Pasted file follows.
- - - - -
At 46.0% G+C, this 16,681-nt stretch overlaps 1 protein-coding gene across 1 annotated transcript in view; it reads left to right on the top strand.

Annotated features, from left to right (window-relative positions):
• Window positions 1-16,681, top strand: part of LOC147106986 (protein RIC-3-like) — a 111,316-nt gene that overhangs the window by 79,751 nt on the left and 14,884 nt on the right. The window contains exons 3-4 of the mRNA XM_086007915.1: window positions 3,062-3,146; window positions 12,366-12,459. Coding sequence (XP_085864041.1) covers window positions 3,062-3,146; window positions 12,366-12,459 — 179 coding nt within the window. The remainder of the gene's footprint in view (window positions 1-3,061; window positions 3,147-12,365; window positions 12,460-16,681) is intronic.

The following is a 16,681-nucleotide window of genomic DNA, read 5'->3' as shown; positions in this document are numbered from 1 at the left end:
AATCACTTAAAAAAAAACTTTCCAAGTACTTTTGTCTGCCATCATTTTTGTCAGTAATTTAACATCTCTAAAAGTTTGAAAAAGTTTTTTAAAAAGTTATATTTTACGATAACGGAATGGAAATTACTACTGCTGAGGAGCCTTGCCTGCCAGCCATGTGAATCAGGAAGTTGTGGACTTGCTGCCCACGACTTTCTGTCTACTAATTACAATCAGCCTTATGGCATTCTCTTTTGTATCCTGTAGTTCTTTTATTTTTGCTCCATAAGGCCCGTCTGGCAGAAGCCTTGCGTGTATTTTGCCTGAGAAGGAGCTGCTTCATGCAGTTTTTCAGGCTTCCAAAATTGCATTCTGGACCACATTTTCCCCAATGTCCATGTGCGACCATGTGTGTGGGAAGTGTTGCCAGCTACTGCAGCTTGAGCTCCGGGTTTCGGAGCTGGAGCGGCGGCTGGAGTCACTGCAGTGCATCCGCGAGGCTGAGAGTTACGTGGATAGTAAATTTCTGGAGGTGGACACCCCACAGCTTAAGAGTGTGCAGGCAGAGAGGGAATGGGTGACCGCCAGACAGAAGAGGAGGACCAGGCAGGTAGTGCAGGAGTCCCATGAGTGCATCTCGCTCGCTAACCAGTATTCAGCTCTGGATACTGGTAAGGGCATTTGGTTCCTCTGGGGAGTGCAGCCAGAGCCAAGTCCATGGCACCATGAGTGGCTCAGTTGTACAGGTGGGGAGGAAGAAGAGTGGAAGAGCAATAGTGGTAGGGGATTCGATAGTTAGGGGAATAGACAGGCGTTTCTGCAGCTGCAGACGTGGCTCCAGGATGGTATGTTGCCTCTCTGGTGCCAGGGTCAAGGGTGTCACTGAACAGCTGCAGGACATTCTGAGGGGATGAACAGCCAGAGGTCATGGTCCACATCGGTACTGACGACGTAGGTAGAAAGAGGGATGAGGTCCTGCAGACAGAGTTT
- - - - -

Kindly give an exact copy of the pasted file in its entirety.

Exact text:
At 46.0% G+C, this 16,681-nt stretch overlaps 1 protein-coding gene across 1 annotated transcript in view; it reads left to right on the top strand.

Annotated features, from left to right (window-relative positions):
• Window positions 1-16,681, top strand: part of LOC147106986 (protein RIC-3-like) — a 111,316-nt gene that overhangs the window by 79,751 nt on the left and 14,884 nt on the right. The window contains exons 3-4 of the mRNA XM_086007915.1: window positions 3,062-3,146; window positions 12,366-12,459. Coding sequence (XP_085864041.1) covers window positions 3,062-3,146; window positions 12,366-12,459 — 179 coding nt within the window. The remainder of the gene's footprint in view (window positions 1-3,061; window positions 3,147-12,365; window positions 12,460-16,681) is intronic.

The following is a 16,681-nucleotide window of genomic DNA, read 5'->3' as shown; positions in this document are numbered from 1 at the left end:
AATCACTTAAAAAAAAACTTTCCAAGTACTTTTGTCTGCCATCATTTTTGTCAGTAATTTAACATCTCTAAAAGTTTGAAAAAGTTTTTTAAAAAGTTATATTTTACGATAACGGAATGGAAATTACTACTGCTGAGGAGCCTTGCCTGCCAGCCATGTGAATCAGGAAGTTGTGGACTTGCTGCCCACGACTTTCTGTCTACTAATTACAATCAGCCTTATGGCATTCTCTTTTGTATCCTGTAGTTCTTTTATTTTTGCTCCATAAGGCCCGTCTGGCAGAAGCCTTGCGTGTATTTTGCCTGAGAAGGAGCTGCTTCATGCAGTTTTTCAGGCTTCCAAAATTGCATTCTGGACCACATTTTCCCCAATGTCCATGTGCGACCATGTGTGTGGGAAGTGTTGCCAGCTACTGCAGCTTGAGCTCCGGGTTTCGGAGCTGGAGCGGCGGCTGGAGTCACTGCAGTGCATCCGCGAGGCTGAGAGTTACGTGGATAGTAAATTTCTGGAGGTGGACACCCCACAGCTTAAGAGTGTGCAGGCAGAGAGGGAATGGGTGACCGCCAGACAGAAGAGGAGGACCAGGCAGGTAGTGCAGGAGTCCCATGAGTGCATCTCGCTCGCTAACCAGTATTCAGCTCTGGATACTGGTAAGGGCATTTGGTTCCTCTGGGGAGTGCAGCCAGAGCCAAGTCCATGGCACCATGAGTGGCTCAGTTGTACAGGTGGGGAGGAAGAAGAGTGGAAGAGCAATAGTGGTAGGGGATTCGATAGTTAGGGGAATAGACAGGCGTTTCTGCAGCTGCAGACGTGGCTCCAGGATGGTATGTTGCCTCTCTGGTGCCAGGGTCAAGGGTGTCACTGAACAGCTGCAGGACATTCTGAGGGGATGAACAGCCAGAGGTCATGGTCCACATCGGTACTGACGACGTAGGTAGAAAGAGGGATGAGGTCCTGCAGACAGAGTTT